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Old 17th March 2014, 04:01 PM   #1
kuntao is offline kuntao  United States
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Default TEAC AG 4200 relays?

Does anyone know where I can find TEAC AG 360 relays or an equivalent? I have a TEAC AG 4200 with intermittent sound that punches through when I turn the volume up! I have changed relays in dedicated amplifiers before but not on an integrated circuit or a A/V Unit! Is the relay a solid state chip? I have not bought the service manual for it yet; but will soon. If any one is familiar with this junk! It is more of a challenge than anything else. My NAD 2200PE Amplifier was way easier than this thing.

Thanks in advance!
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Old 6th April 2014, 07:12 PM   #2
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I can't stand the way they build wrap-around chassis multi-board receivers with no bottom plate these days. But no, they don't use solid state relays. At least not commonly. Speaker relays are highly interchangeable, though. Just have to match pinout, coil voltage, and the same or higher contact current.
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Old 7th April 2014, 05:33 AM   #3
kuntao is offline kuntao  United States
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I have the service manual and there are no relays. There is a power protection circuit and the CPU. What are the chances the CPU is garbage? Then again the transistors turn on so the unit goes into STBY mode! What is the life expectancy of a transistor? This unit was a salvage from the 1996 in my closet! In other words I have not been in my closet since 1996! My two question to the people who will help Dorthy get to Oz is...does the power protection circuit behave like a power protection relay going funk? The second question is does this power protection circuit include the CPU? As it is fine and I hate the double EEs who designed this PCB and made Dorthy a HOMICIDAL MANIC!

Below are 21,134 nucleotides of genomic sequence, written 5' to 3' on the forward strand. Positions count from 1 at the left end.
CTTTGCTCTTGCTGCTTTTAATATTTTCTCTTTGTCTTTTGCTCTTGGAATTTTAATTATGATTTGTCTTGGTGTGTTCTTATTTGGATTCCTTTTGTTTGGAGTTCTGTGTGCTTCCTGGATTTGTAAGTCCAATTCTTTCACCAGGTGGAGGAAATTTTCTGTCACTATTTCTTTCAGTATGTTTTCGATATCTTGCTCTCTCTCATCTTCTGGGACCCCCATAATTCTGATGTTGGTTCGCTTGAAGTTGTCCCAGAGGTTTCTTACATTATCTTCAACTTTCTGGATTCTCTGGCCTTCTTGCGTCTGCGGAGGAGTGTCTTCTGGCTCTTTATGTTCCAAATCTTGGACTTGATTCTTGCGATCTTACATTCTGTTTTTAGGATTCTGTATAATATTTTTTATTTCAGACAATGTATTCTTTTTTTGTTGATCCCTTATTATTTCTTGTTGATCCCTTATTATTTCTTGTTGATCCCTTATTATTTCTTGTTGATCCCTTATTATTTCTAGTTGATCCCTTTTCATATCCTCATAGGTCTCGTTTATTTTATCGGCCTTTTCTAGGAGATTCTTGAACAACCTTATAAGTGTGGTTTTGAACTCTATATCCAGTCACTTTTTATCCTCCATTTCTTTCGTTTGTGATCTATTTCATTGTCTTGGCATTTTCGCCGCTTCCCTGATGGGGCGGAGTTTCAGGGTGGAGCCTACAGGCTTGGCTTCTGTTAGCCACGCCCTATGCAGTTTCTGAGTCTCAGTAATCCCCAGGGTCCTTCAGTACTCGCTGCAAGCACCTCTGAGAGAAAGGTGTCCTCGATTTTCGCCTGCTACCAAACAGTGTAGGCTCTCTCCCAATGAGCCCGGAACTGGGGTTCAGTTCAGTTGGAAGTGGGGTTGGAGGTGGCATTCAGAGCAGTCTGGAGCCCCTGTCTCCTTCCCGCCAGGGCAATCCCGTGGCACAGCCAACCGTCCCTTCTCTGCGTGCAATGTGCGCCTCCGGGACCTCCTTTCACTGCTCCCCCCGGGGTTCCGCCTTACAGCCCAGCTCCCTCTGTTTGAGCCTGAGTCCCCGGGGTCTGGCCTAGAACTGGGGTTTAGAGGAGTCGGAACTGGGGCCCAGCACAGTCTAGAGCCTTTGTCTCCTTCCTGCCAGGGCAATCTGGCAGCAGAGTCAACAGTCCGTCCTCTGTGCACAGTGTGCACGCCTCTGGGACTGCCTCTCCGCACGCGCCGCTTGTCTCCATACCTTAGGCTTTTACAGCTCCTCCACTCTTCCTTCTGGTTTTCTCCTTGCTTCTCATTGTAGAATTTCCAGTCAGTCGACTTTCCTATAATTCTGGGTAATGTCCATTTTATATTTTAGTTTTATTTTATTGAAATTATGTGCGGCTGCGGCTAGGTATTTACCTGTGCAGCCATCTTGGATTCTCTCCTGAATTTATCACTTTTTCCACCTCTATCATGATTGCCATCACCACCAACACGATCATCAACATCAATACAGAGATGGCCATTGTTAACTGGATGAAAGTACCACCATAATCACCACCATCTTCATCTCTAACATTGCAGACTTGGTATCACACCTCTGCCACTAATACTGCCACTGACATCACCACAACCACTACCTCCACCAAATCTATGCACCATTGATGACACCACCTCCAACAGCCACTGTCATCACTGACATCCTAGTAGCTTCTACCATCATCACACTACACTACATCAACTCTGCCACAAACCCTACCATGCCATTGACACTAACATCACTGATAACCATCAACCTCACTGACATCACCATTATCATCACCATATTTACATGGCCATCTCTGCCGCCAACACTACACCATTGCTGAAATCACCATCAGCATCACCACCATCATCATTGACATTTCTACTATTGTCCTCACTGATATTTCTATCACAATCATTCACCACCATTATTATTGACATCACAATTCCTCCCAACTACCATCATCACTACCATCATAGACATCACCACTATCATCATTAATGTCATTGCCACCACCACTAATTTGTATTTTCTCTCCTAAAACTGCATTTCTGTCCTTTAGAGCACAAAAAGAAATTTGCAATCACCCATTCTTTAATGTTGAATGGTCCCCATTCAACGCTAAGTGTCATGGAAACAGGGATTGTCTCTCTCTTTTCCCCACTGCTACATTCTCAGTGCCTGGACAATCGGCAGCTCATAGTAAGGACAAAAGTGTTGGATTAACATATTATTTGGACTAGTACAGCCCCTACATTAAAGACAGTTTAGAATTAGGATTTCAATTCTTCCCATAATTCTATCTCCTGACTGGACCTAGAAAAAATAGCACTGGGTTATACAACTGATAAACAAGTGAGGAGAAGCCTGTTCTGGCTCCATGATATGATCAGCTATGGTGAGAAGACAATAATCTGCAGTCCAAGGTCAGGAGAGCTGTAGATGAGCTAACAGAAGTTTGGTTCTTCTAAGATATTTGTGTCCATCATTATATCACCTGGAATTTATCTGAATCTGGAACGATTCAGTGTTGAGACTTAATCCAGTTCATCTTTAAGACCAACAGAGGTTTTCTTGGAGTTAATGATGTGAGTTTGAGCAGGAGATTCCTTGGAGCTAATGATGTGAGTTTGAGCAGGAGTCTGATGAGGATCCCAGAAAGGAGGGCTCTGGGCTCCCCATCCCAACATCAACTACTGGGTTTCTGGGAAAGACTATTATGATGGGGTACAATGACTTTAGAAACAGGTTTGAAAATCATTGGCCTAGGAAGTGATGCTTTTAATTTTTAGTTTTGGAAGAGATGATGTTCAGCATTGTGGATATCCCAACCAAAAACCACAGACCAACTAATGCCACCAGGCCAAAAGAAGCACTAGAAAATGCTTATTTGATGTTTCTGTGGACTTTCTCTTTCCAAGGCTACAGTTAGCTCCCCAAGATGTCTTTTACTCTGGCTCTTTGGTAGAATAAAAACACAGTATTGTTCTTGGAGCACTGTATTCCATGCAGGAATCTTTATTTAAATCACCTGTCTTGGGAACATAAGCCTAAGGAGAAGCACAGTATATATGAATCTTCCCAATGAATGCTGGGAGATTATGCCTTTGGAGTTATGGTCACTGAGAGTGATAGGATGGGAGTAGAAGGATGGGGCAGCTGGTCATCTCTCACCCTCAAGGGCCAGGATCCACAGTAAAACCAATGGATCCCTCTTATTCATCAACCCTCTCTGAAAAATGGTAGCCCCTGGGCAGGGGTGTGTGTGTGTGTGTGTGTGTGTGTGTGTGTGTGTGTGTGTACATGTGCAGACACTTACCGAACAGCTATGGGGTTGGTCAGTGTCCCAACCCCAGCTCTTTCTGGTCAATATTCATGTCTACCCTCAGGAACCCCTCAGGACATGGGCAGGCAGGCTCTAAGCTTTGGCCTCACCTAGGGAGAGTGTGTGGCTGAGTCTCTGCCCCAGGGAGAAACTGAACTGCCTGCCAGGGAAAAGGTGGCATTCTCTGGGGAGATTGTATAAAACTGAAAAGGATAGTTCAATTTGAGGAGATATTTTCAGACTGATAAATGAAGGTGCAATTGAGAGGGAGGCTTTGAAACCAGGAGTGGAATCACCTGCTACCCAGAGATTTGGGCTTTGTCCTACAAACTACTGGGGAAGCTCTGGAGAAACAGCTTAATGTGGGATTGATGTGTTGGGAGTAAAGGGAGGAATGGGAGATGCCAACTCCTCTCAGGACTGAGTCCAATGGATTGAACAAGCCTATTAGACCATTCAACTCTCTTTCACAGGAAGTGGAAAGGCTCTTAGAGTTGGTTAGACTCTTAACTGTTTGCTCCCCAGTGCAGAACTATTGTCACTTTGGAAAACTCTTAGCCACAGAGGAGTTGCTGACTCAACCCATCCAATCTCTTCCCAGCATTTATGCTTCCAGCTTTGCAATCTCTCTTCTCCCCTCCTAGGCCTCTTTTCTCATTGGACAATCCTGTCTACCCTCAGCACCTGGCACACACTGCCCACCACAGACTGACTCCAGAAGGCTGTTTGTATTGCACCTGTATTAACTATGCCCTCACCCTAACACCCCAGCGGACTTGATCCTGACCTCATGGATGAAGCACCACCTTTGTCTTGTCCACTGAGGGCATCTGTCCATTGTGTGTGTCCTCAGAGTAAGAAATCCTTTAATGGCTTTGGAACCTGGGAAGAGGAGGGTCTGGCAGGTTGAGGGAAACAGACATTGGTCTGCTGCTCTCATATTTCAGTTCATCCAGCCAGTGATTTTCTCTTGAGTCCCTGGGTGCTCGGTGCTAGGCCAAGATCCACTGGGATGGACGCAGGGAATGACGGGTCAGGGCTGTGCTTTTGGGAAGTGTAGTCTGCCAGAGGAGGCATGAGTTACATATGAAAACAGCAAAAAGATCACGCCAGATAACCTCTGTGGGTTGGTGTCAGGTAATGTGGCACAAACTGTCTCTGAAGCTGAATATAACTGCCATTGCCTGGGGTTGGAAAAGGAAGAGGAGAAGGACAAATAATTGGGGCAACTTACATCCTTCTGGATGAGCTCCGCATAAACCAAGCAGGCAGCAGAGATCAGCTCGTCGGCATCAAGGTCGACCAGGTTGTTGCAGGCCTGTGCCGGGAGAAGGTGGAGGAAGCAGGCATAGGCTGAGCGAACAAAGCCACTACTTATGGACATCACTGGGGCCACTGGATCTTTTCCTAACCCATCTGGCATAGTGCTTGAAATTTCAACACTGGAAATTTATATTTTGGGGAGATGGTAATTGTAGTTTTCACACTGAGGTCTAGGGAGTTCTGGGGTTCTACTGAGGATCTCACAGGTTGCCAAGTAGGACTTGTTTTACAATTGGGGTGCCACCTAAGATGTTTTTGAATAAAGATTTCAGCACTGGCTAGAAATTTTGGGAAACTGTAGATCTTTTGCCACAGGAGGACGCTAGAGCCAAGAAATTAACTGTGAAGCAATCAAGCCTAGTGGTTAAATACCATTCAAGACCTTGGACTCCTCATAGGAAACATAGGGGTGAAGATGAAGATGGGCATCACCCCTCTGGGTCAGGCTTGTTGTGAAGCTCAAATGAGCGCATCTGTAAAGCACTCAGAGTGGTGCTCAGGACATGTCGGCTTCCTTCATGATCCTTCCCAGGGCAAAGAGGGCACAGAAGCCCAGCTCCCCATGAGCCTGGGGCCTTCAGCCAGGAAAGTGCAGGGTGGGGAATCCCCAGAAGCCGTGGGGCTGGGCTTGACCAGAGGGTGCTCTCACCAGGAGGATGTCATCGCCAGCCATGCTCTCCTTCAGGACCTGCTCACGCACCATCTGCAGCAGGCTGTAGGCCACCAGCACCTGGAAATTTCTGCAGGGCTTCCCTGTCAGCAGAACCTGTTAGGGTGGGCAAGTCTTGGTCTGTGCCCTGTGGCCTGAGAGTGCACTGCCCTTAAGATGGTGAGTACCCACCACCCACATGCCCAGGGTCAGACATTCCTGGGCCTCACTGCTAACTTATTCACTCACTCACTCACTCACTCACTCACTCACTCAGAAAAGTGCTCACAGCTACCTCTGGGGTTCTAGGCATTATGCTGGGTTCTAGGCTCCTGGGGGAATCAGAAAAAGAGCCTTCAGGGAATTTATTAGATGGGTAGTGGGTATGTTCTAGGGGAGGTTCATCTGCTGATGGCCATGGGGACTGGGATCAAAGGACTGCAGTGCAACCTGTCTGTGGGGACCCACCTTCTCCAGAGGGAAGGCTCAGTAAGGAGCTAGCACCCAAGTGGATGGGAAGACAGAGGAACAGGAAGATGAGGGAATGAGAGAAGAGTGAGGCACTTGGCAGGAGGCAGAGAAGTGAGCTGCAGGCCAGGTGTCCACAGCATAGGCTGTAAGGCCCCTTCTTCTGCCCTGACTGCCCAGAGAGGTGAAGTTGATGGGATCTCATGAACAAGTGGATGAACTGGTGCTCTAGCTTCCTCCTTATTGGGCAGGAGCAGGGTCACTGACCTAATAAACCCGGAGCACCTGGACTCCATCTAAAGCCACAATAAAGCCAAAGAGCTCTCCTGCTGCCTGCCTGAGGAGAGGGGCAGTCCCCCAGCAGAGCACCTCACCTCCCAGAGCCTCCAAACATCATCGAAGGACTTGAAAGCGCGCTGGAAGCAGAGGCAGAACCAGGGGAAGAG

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Old 7th April 2014, 11:38 AM   #4
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The CPU or actually MCU, controls everything from volume to what is selected and what the FM channel strength is. If that device has retained the programming and is doing it's thing, it wont be a problem but the supplementary controller chips that step through the volume settings, tone etc. might. There could be separate controllers for the multi-channel protection management too. It gets a bit complex and unfathomable in there without some knowledge of how the totally electronic systems in HT receivers are designed and what to expect of them, performance wise. Most are pretty crude in audio quality terms but they make up for it in the multi-channel effects and features. They still suffer from the same heat, power and breakdowns that all power electronics have, whether 1950s germanium or 2014 HT.

Unless you have a strong attachment to this beast, give it to a guy who is keen to experiment and has time and resources to test the functions properly with instruments. It could just as well need a capacitor replacement and overhaul after 20years. It's probably more likely the condition that needs dealing with than the silicon, assuming the power chips are OK and the programming is still intact after the extended storage.
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